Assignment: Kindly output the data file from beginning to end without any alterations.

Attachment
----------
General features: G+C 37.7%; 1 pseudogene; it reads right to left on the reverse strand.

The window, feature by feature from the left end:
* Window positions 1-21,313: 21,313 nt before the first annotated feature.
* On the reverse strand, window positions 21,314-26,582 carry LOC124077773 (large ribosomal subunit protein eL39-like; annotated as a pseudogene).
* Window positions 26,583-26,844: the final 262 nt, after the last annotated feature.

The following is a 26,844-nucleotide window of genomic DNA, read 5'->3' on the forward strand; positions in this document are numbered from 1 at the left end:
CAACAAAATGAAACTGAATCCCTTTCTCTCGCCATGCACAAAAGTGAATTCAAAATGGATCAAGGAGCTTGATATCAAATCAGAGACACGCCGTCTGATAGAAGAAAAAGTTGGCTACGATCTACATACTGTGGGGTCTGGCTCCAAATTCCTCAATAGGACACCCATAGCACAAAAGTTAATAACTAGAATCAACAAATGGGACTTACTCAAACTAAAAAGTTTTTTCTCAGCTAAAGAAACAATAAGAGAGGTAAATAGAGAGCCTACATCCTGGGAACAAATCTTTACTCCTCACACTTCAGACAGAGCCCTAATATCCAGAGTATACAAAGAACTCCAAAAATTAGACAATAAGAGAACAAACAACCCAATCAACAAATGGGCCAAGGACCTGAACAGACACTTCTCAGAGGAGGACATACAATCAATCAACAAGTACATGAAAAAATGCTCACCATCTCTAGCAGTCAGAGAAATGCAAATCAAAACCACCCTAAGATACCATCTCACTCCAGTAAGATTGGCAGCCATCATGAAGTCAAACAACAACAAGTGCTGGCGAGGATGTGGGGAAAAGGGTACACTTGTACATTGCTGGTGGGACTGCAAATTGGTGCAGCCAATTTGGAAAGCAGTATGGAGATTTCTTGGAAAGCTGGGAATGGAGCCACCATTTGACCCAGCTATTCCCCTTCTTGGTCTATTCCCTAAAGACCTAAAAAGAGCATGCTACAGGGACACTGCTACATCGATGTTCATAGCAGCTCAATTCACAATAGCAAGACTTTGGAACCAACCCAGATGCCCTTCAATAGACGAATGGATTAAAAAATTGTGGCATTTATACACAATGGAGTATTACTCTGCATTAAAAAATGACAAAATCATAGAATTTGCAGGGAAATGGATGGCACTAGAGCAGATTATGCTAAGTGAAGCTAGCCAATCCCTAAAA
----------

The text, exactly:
General features: G+C 37.7%; 1 pseudogene; it reads right to left on the reverse strand.

The window, feature by feature from the left end:
* Window positions 1-21,313: 21,313 nt before the first annotated feature.
* On the reverse strand, window positions 21,314-26,582 carry LOC124077773 (large ribosomal subunit protein eL39-like; annotated as a pseudogene).
* Window positions 26,583-26,844: the final 262 nt, after the last annotated feature.

The following is a 26,844-nucleotide window of genomic DNA, read 5'->3' on the forward strand; positions in this document are numbered from 1 at the left end:
CAACAAAATGAAACTGAATCCCTTTCTCTCGCCATGCACAAAAGTGAATTCAAAATGGATCAAGGAGCTTGATATCAAATCAGAGACACGCCGTCTGATAGAAGAAAAAGTTGGCTACGATCTACATACTGTGGGGTCTGGCTCCAAATTCCTCAATAGGACACCCATAGCACAAAAGTTAATAACTAGAATCAACAAATGGGACTTACTCAAACTAAAAAGTTTTTTCTCAGCTAAAGAAACAATAAGAGAGGTAAATAGAGAGCCTACATCCTGGGAACAAATCTTTACTCCTCACACTTCAGACAGAGCCCTAATATCCAGAGTATACAAAGAACTCCAAAAATTAGACAATAAGAGAACAAACAACCCAATCAACAAATGGGCCAAGGACCTGAACAGACACTTCTCAGAGGAGGACATACAATCAATCAACAAGTACATGAAAAAATGCTCACCATCTCTAGCAGTCAGAGAAATGCAAATCAAAACCACCCTAAGATACCATCTCACTCCAGTAAGATTGGCAGCCATCATGAAGTCAAACAACAACAAGTGCTGGCGAGGATGTGGGGAAAAGGGTACACTTGTACATTGCTGGTGGGACTGCAAATTGGTGCAGCCAATTTGGAAAGCAGTATGGAGATTTCTTGGAAAGCTGGGAATGGAGCCACCATTTGACCCAGCTATTCCCCTTCTTGGTCTATTCCCTAAAGACCTAAAAAGAGCATGCTACAGGGACACTGCTACATCGATGTTCATAGCAGCTCAATTCACAATAGCAAGACTTTGGAACCAACCCAGATGCCCTTCAATAGACGAATGGATTAAAAAATTGTGGCATTTATACACAATGGAGTATTACTCTGCATTAAAAAATGACAAAATCATAGAATTTGCAGGGAAATGGATGGCACTAGAGCAGATTATGCTAAGTGAAGCTAGCCAATCCCTAAAA